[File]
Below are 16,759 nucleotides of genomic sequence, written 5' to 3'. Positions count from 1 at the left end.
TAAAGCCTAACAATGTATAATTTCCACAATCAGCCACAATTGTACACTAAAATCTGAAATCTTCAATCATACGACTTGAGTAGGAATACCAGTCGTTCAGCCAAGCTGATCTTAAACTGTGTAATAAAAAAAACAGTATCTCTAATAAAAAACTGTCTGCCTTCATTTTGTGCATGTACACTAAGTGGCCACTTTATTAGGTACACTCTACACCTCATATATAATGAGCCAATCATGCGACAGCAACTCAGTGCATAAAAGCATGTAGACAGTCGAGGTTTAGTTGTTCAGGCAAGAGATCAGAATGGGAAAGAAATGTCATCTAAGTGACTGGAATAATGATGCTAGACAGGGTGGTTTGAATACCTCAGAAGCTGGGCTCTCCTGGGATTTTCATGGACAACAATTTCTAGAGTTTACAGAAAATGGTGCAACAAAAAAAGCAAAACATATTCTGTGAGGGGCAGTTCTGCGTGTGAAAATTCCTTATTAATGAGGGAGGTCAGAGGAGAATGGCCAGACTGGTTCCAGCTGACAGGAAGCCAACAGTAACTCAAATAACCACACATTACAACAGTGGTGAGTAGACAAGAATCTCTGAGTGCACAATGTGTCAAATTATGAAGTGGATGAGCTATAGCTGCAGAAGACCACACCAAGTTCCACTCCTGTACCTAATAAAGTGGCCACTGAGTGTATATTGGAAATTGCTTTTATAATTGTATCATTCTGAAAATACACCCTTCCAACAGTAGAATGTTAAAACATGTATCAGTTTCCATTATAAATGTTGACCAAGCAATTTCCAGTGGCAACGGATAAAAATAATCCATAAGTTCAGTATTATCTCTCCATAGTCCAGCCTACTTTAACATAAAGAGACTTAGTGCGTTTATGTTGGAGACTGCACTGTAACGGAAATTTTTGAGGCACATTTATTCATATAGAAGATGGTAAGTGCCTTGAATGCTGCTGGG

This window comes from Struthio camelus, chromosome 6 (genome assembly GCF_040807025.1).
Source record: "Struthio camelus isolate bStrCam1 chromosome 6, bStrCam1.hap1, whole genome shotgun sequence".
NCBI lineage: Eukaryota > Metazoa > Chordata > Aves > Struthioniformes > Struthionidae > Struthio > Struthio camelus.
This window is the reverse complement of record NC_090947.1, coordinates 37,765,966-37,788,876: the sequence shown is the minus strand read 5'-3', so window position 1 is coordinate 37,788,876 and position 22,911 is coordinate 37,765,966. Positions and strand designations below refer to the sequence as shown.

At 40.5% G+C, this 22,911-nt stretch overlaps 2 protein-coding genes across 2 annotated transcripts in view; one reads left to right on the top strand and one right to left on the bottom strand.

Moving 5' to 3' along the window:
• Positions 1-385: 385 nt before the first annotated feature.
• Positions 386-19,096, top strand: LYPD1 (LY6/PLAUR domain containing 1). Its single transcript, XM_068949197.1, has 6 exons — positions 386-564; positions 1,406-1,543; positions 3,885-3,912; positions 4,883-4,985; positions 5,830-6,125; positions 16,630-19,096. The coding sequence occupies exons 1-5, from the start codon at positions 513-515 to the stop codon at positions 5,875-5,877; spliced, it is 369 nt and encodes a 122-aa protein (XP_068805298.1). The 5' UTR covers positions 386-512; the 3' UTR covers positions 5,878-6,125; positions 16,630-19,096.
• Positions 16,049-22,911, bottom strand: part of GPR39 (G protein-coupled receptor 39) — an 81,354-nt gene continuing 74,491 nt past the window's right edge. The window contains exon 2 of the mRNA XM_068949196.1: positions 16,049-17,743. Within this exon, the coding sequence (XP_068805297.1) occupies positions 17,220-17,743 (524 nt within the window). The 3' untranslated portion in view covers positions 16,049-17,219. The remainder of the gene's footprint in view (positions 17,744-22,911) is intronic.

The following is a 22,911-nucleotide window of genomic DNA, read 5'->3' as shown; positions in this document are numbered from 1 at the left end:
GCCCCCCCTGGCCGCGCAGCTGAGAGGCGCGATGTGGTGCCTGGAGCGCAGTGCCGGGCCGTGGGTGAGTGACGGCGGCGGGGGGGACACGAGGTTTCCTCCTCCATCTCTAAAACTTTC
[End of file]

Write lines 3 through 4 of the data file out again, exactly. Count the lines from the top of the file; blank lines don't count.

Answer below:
This window comes from Struthio camelus, chromosome 6 (genome assembly GCF_040807025.1).
Source record: "Struthio camelus isolate bStrCam1 chromosome 6, bStrCam1.hap1, whole genome shotgun sequence".